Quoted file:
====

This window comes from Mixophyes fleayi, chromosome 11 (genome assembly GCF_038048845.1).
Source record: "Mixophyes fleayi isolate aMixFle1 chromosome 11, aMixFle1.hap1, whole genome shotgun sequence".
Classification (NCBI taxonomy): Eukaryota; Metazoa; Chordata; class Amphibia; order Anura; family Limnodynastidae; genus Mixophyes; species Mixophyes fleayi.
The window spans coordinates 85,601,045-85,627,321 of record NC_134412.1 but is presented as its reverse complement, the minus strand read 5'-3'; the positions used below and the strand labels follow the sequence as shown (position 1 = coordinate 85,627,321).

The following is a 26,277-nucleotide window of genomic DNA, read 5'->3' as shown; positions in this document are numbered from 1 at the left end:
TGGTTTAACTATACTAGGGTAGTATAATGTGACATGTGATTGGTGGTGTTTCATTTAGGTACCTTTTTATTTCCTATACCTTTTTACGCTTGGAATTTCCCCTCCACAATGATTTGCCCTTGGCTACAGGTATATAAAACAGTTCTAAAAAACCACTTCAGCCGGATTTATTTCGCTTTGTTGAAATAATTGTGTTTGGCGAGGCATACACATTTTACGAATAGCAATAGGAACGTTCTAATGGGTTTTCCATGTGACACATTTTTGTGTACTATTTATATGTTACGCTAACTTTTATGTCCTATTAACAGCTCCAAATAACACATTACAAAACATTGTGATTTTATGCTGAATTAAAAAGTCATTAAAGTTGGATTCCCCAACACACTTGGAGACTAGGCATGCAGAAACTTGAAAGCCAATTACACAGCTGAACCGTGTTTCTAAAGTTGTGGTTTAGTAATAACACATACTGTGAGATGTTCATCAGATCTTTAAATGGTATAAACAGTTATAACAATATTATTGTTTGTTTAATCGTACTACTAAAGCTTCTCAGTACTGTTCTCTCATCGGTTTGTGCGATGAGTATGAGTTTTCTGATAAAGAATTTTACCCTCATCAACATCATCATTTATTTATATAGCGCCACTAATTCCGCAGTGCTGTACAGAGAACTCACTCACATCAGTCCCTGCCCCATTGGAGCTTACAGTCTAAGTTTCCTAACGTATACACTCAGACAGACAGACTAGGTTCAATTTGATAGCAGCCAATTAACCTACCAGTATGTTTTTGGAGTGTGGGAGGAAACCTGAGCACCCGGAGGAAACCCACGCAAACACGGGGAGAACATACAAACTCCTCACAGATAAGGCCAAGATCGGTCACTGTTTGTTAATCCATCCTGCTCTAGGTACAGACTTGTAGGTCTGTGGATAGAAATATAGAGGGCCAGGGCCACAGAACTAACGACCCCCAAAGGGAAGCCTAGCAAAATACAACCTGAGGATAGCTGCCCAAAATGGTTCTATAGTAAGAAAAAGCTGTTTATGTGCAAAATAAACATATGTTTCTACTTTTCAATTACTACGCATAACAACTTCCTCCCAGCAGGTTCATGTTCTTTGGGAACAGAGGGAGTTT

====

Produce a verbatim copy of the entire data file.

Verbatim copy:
This window comes from Mixophyes fleayi, chromosome 11 (genome assembly GCF_038048845.1).
Source record: "Mixophyes fleayi isolate aMixFle1 chromosome 11, aMixFle1.hap1, whole genome shotgun sequence".
Classification (NCBI taxonomy): Eukaryota; Metazoa; Chordata; class Amphibia; order Anura; family Limnodynastidae; genus Mixophyes; species Mixophyes fleayi.
The window spans coordinates 85,601,045-85,627,321 of record NC_134412.1 but is presented as its reverse complement, the minus strand read 5'-3'; the positions used below and the strand labels follow the sequence as shown (position 1 = coordinate 85,627,321).

The following is a 26,277-nucleotide window of genomic DNA, read 5'->3' as shown; positions in this document are numbered from 1 at the left end:
TGGTTTAACTATACTAGGGTAGTATAATGTGACATGTGATTGGTGGTGTTTCATTTAGGTACCTTTTTATTTCCTATACCTTTTTACGCTTGGAATTTCCCCTCCACAATGATTTGCCCTTGGCTACAGGTATATAAAACAGTTCTAAAAAACCACTTCAGCCGGATTTATTTCGCTTTGTTGAAATAATTGTGTTTGGCGAGGCATACACATTTTACGAATAGCAATAGGAACGTTCTAATGGGTTTTCCATGTGACACATTTTTGTGTACTATTTATATGTTACGCTAACTTTTATGTCCTATTAACAGCTCCAAATAACACATTACAAAACATTGTGATTTTATGCTGAATTAAAAAGTCATTAAAGTTGGATTCCCCAACACACTTGGAGACTAGGCATGCAGAAACTTGAAAGCCAATTACACAGCTGAACCGTGTTTCTAAAGTTGTGGTTTAGTAATAACACATACTGTGAGATGTTCATCAGATCTTTAAATGGTATAAACAGTTATAACAATATTATTGTTTGTTTAATCGTACTACTAAAGCTTCTCAGTACTGTTCTCTCATCGGTTTGTGCGATGAGTATGAGTTTTCTGATAAAGAATTTTACCCTCATCAACATCATCATTTATTTATATAGCGCCACTAATTCCGCAGTGCTGTACAGAGAACTCACTCACATCAGTCCCTGCCCCATTGGAGCTTACAGTCTAAGTTTCCTAACGTATACACTCAGACAGACAGACTAGGTTCAATTTGATAGCAGCCAATTAACCTACCAGTATGTTTTTGGAGTGTGGGAGGAAACCTGAGCACCCGGAGGAAACCCACGCAAACACGGGGAGAACATACAAACTCCTCACAGATAAGGCCAAGATCGGTCACTGTTTGTTAATCCATCCTGCTCTAGGTACAGACTTGTAGGTCTGTGGATAGAAATATAGAGGGCCAGGGCCACAGAACTAACGACCCCCAAAGGGAAGCCTAGCAAAATACAACCTGAGGATAGCTGCCCAAAATGGTTCTATAGTAAGAAAAAGCTGTTTATGTGCAAAATAAACATATGTTTCTACTTTTCAATTACTACGCATAACAACTTCCTCCCAGCAGGTTCATGTTCTTTGGGAACAGAGGGAGTTT